In the Trump era, where we are accustomed to consistent shock and continually stripped of hope, it is easy to identify with Victor’s nightmare and lack of control over his circumstances. Victor takes us through deception, fear, and loss. Wilson describes Victor as a “Beckettian figure, he fails miserably, tries again, fails again and fails better”. Victor comes off like any tormented patron at your local bar; his rant can either be encouraged with a cold pint or tamed with a glass of water.

Mae Smith writes,

Anthes as Victor. Photo by Jacob Bergsma.

Anthes as Victor. Photo by Jacob Bergsma.

A house is more than a home in Stolen Theatre Collective’s production of House by Daniel MacIvor. The one-man show, starring Colin Bruce Anthes as Victor, is the inaugural production at its venue The Robby in downtown St. Catharines. The relatively small space coupled with a modest set-up gives Anthes all the playing room he needs to captivate the audience.

From the start, Anthes has everyone’s full attention. He steps onto the small platform of a stage, where a folding chair we have become accustomed to in the 20 minutes pre-show sits. He inspects the chair before promptly tossing it – along with our expectations – off stage right, into the curtains. After pulling out several more folding chairs, he settles on one and the “sit-down-stand-up nightmare”, as the play calls itself, begins. From then on, we are locked in to a rollercoaster ride through Victor’s haunted house of a life.

What starts out as an anecdotal rant spirals into a complex narrative in which everything, except Victor’s life, comes together.

Anthes’ alluring performance holds the show together despite several alienating elements in the production (elements that usually keep the audience from fully suspending their disbelief and force them to remain actively critical of the events). Many of the lighting fixtures are not only visible but front and centre in the show, even manipulated by Anthes at times. And yet, this compliments the mood and action such that it is easy to forget that you are in a theatre – and not inside Victor’s head as he recounts the moments leading up to how “fucked up” his life has become (his words, not mine).

In fact, it is only when Anthes commands the house lights be turned on begins to walk around the audience that I remember myself and 25 other people had bought tickets to see a play and are all sitting in the theatre witnessing an experience. The minimalistic lighting design by Fede Holten evokes a sense of immersion in each moment without distracting from the action, setting the tone. House’s blend of metatheatrical production elements complimenting Anthes’s performance certainly makes a home for itself at The Robby.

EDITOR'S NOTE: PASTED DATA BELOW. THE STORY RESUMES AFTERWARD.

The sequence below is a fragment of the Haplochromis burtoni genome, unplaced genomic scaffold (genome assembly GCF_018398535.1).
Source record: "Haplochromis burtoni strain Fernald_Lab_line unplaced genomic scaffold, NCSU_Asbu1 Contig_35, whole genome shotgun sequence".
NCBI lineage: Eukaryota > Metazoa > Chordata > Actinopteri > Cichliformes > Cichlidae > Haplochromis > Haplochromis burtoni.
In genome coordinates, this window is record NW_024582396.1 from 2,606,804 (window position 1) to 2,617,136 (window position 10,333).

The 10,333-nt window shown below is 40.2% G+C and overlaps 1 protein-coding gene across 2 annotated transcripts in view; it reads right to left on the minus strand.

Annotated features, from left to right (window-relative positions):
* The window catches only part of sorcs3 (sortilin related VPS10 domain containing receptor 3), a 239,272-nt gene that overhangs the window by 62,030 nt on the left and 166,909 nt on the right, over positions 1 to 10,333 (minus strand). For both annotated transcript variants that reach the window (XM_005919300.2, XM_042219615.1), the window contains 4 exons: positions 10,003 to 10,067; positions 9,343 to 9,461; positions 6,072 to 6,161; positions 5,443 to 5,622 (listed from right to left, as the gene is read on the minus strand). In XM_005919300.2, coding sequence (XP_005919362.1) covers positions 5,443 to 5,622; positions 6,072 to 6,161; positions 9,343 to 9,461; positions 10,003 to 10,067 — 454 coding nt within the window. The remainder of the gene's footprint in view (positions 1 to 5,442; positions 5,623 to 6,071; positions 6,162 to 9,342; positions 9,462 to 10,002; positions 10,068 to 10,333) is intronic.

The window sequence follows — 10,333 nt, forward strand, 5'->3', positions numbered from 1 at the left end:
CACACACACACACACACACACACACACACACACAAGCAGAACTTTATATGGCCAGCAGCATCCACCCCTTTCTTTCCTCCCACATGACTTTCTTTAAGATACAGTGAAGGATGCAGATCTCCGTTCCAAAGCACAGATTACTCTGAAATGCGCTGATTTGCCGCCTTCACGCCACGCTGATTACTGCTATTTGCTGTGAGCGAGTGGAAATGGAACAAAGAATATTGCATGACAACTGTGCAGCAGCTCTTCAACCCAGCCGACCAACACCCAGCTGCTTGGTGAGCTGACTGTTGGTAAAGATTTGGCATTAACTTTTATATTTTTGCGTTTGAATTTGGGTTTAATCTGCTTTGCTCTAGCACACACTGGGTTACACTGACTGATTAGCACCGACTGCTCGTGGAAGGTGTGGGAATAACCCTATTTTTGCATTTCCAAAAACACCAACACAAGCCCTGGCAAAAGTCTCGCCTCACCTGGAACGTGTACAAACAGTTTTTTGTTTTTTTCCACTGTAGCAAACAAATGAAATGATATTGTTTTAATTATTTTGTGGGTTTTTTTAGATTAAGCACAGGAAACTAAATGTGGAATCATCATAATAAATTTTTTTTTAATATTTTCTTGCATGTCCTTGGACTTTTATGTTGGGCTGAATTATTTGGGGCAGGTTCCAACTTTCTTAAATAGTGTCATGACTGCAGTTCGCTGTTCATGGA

Anthes as Victor. Photo by Jacob Bergsma.

Anthes as Victor. Photo by Jacob Bergsma.

Emma McCormick writes,

From the moment the lights dimmed, the house was full of a rare anticipatory energy. No one was sure why chairs were thrown from the stage, or what else might be thrown at us during the course of the evening.

The final part of Daniel MacIvor’s solo-actor series, House is the ranting of Victor, a septic tank salesman with a serious axe to grind with everyone in his life, from his boss, to his wife, his family, and his therapy group.

Founded in part by Danielle Wilson, the director of House, Stolen Collective has staged both original and non-original work for a decade throughout St. Catharines. The piece fits well within Stolen Collective’s body of work, which centers on immersing and interacting with small audiences, and creating artistic experiences “unable to be reproduced” beyond the stage.

And they certainly deliver – Victor starts by thanking the audience for not staying home to watch TV. This is not the safe option, and our risk is the foundation for a superb performance.

House is performed in St. Catharines’ newest theatrical venue, ‘The Robby’, and the atmosphere is more like a basement comedy club than a theatre, allowing a too-close-for-comfort interplay between stage and audience. The lighting and sound are commendable, produced respectively by Fede and Max Holten-Anderson, and are executed with precision by James McCoy from an almost invisible booth, concealed behind the wall of black curtains surrounding the simple set.

However, it is Colin Bruce Anthes as Victor that makes House a do-not-miss event. Anthes is a staple across all avenues of St. Catharines theatre, and for good reason. From the instant he walks onto the small platform stage, the house is gripped by his determination and his conversational tone – we are being watched as much as he is.

With the constant, almost casual destruction of the fourth wall, the mood is one of delighted tension – when Anthes speaks a line to me with the decisive point of a finger, I freeze in my seat. It is an essential, yet neglected component of theatre: the ability to connect.

The performance heralds a bright future for a community whose local talent suffers from proximity to larger cities and festivals. In a moment where theatre is continuously proclaimed “dead” or “uncertain”, House furiously says it lives. After sitting in the house of The Robby, I am inclined to agree.